In addition to the substance of the film’s narrative—which links past and present, exile and belonging, Armenia and Canada, Egoyan’s own Armenian roots and his Canadianness—Ararat represents another homecoming of sorts for Egoyan. After the success of 1997’s The Sweet Hereafter, Egoyan’s career took a decidedly international turn, with mixed results. First, Felicia’s Journey (1999), produced with Mel Gibson’s company, Icon, and shot in Britain and Ireland; then in 2000, Egoyan contributed a film version of Krapp’s Last Tape to Irish Television’s Beckett on Film series.
Returning, with this production to writing an original screenplay after having done several adaptations, Egoyan produced Ararat with Robert Lantos’ company, Serendipity Point Films. The film was made entirely in Canada, even recreating the siege of Van in a section of Toronto and the desert refugee sequences near Drumheller, Alberta. There is also the presence in the cast of what has become Egoyan’s repertory company, with such stalwarts as Koteas (The Adjuster, Exotica), Bruce Greenwood (Exotica, The Sweet Hereafter), and, of course, Arsinée Khanjian. The international component of Egoyan’s career remains, however, represented by French star and Armenian, Charles Aznavour (born Chahnour Aznavourian), who says, “For me it was a duty to say yes to Atom to play this part.” American writer/actor Eric Bogosian, also of Armenian origins, participated for similar reasons as film producer Rouben, “Like Rouben, I am Armenian and I wanted to embrace that by being part of this project.” On one level, Ararat represents a unification of Egoyan’s Canadian and Armenian worlds, his twin exile heritages.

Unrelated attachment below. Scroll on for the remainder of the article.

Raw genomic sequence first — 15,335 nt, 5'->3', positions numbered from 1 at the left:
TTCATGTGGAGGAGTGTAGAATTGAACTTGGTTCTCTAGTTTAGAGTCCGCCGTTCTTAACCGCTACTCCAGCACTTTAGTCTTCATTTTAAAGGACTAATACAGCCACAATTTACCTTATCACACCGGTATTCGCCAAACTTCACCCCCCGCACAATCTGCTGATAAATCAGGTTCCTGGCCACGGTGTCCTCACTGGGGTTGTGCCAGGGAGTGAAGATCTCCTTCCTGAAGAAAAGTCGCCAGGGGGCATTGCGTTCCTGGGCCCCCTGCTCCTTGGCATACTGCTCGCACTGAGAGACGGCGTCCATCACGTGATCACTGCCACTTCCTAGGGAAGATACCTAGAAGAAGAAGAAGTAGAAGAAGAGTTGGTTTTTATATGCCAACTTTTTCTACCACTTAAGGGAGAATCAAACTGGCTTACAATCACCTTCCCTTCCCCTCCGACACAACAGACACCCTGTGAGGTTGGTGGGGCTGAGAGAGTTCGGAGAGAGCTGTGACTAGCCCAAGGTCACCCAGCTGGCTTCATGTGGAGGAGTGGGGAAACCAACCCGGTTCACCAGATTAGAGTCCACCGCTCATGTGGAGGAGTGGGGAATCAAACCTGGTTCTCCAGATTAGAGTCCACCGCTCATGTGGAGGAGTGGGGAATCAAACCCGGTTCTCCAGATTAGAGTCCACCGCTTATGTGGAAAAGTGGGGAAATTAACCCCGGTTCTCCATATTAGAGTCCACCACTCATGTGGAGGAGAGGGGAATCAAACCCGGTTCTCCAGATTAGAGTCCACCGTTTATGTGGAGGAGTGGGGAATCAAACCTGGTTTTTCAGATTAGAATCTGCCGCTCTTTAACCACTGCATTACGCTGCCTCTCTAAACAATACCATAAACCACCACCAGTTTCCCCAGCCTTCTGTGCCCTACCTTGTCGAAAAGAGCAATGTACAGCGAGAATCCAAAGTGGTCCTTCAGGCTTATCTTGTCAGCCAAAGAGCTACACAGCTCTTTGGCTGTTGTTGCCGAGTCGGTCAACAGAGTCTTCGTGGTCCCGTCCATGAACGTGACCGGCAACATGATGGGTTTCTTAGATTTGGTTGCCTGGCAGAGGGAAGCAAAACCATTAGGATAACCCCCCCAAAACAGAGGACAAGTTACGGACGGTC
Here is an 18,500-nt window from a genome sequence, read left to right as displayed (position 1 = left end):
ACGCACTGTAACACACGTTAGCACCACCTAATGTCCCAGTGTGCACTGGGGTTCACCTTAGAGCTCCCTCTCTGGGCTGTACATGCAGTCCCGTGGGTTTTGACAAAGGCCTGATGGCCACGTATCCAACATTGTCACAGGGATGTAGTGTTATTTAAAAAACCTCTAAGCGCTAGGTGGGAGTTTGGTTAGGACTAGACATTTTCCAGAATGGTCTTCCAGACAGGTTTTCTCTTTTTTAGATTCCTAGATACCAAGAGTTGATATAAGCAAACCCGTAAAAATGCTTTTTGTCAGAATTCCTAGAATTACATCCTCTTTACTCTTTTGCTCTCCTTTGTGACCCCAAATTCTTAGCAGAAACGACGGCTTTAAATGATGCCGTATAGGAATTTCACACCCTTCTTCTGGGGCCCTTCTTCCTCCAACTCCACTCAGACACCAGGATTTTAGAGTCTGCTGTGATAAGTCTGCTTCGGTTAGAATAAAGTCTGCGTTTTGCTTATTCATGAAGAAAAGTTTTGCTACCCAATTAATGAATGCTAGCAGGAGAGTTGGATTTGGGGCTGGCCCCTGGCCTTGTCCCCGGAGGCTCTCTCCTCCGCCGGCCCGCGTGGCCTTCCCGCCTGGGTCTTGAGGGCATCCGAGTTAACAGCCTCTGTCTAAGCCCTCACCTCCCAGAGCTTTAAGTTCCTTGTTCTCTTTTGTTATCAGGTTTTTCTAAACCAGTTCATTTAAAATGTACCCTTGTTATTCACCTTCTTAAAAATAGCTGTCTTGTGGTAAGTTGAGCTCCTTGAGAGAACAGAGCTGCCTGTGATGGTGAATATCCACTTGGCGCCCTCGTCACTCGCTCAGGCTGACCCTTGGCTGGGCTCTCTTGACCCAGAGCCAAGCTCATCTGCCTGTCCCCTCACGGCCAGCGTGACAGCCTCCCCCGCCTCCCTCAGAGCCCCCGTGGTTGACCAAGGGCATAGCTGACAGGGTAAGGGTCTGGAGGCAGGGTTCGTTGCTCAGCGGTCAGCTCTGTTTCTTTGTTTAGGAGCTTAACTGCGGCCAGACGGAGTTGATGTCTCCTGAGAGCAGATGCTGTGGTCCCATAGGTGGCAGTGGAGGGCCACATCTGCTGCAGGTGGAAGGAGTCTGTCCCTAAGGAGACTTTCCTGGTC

As an Armenian-Canadian, Egoyan is well versed in the history of the genocide, both through the communal memory of the Armenian diaspora and through his own extensive reading. So, too, is Egoyan’s partner Arsinée Khanjian, who plays Ani, the art historian who filters her interpretation of the event through her analyses of the life and works of Arshile Gorky. (Gorky fled Armenia and lived the rest of his life in exile in the United States.) Although aspects of his Armenian identity have appeared in other films such as Next of Kin, Family Viewing and Calendar, why it has taken so long for the pre–eminent artist of Armenian origin in contemporary cinema to make a film of this singular moment in Armenian history is based on Egoyan’s own awareness of the dangers inherent in fictionalizing a faraway historical event so close to his own heritage.